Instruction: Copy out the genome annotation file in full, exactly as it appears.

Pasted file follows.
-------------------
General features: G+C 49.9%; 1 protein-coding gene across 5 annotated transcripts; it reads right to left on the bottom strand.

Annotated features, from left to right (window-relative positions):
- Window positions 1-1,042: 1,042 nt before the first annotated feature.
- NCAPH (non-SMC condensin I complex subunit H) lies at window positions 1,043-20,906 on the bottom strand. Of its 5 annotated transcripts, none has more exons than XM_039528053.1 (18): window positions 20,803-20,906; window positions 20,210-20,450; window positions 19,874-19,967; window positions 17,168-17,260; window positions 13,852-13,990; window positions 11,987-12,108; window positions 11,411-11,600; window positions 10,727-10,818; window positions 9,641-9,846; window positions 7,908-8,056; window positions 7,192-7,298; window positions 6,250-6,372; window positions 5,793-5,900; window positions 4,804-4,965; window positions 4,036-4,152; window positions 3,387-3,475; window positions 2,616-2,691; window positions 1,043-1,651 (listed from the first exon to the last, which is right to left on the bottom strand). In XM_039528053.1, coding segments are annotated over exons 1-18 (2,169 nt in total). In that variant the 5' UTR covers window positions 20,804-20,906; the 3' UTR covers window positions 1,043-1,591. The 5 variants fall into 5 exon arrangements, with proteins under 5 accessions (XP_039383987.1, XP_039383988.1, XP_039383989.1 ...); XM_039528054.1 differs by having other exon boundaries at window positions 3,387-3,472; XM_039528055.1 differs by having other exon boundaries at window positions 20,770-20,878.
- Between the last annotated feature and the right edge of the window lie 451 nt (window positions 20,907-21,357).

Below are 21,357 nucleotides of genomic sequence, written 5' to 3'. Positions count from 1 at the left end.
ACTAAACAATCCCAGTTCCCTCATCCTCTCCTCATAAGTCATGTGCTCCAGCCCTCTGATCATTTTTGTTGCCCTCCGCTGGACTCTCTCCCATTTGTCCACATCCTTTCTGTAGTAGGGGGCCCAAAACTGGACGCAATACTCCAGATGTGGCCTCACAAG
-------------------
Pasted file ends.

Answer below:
General features: G+C 49.9%; 1 protein-coding gene across 5 annotated transcripts; it reads right to left on the bottom strand.

Annotated features, from left to right (window-relative positions):
- Window positions 1-1,042: 1,042 nt before the first annotated feature.
- NCAPH (non-SMC condensin I complex subunit H) lies at window positions 1,043-20,906 on the bottom strand. Of its 5 annotated transcripts, none has more exons than XM_039528053.1 (18): window positions 20,803-20,906; window positions 20,210-20,450; window positions 19,874-19,967; window positions 17,168-17,260; window positions 13,852-13,990; window positions 11,987-12,108; window positions 11,411-11,600; window positions 10,727-10,818; window positions 9,641-9,846; window positions 7,908-8,056; window positions 7,192-7,298; window positions 6,250-6,372; window positions 5,793-5,900; window positions 4,804-4,965; window positions 4,036-4,152; window positions 3,387-3,475; window positions 2,616-2,691; window positions 1,043-1,651 (listed from the first exon to the last, which is right to left on the bottom strand). In XM_039528053.1, coding segments are annotated over exons 1-18 (2,169 nt in total). In that variant the 5' UTR covers window positions 20,804-20,906; the 3' UTR covers window positions 1,043-1,591. The 5 variants fall into 5 exon arrangements, with proteins under 5 accessions (XP_039383987.1, XP_039383988.1, XP_039383989.1 ...); XM_039528054.1 differs by having other exon boundaries at window positions 3,387-3,472; XM_039528055.1 differs by having other exon boundaries at window positions 20,770-20,878.
- Between the last annotated feature and the right edge of the window lie 451 nt (window positions 20,907-21,357).

Below are 21,357 nucleotides of genomic sequence, written 5' to 3'. Positions count from 1 at the left end.
ACTAAACAATCCCAGTTCCCTCATCCTCTCCTCATAAGTCATGTGCTCCAGCCCTCTGATCATTTTTGTTGCCCTCCGCTGGACTCTCTCCCATTTGTCCACATCCTTTCTGTAGTAGGGGGCCCAAAACTGGACGCAATACTCCAGATGTGGCCTCACAAG